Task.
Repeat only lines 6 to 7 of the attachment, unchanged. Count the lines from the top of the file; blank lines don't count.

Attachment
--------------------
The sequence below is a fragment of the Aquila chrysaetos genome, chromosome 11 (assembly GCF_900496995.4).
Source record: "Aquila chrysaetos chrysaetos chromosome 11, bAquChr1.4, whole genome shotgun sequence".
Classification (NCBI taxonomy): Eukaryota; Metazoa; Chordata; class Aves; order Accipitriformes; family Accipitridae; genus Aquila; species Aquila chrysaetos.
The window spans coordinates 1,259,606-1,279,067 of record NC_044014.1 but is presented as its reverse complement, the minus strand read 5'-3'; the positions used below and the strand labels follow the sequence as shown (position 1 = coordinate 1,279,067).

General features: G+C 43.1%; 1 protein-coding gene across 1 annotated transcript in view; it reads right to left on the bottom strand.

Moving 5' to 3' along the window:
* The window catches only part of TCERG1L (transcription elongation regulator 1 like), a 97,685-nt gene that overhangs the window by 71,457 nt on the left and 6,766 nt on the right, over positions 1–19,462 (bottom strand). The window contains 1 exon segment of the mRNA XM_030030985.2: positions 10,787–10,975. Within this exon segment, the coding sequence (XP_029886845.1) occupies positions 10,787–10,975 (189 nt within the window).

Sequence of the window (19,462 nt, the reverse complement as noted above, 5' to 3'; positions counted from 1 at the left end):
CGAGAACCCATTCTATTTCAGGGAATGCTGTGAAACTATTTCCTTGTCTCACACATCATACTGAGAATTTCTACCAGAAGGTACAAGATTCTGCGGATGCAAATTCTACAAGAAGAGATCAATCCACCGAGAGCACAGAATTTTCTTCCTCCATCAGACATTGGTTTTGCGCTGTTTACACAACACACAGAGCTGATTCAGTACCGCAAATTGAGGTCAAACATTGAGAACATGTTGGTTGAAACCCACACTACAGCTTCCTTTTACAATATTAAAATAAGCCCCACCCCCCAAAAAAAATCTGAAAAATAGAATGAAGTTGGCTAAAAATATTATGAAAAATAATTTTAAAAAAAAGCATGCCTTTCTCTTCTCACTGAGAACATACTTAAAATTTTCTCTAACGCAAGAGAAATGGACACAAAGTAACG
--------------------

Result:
Moving 5' to 3' along the window:
* The window catches only part of TCERG1L (transcription elongation regulator 1 like), a 97,685-nt gene that overhangs the window by 71,457 nt on the left and 6,766 nt on the right, over positions 1–19,462 (bottom strand). The window contains 1 exon segment of the mRNA XM_030030985.2: positions 10,787–10,975. Within this exon segment, the coding sequence (XP_029886845.1) occupies positions 10,787–10,975 (189 nt within the window).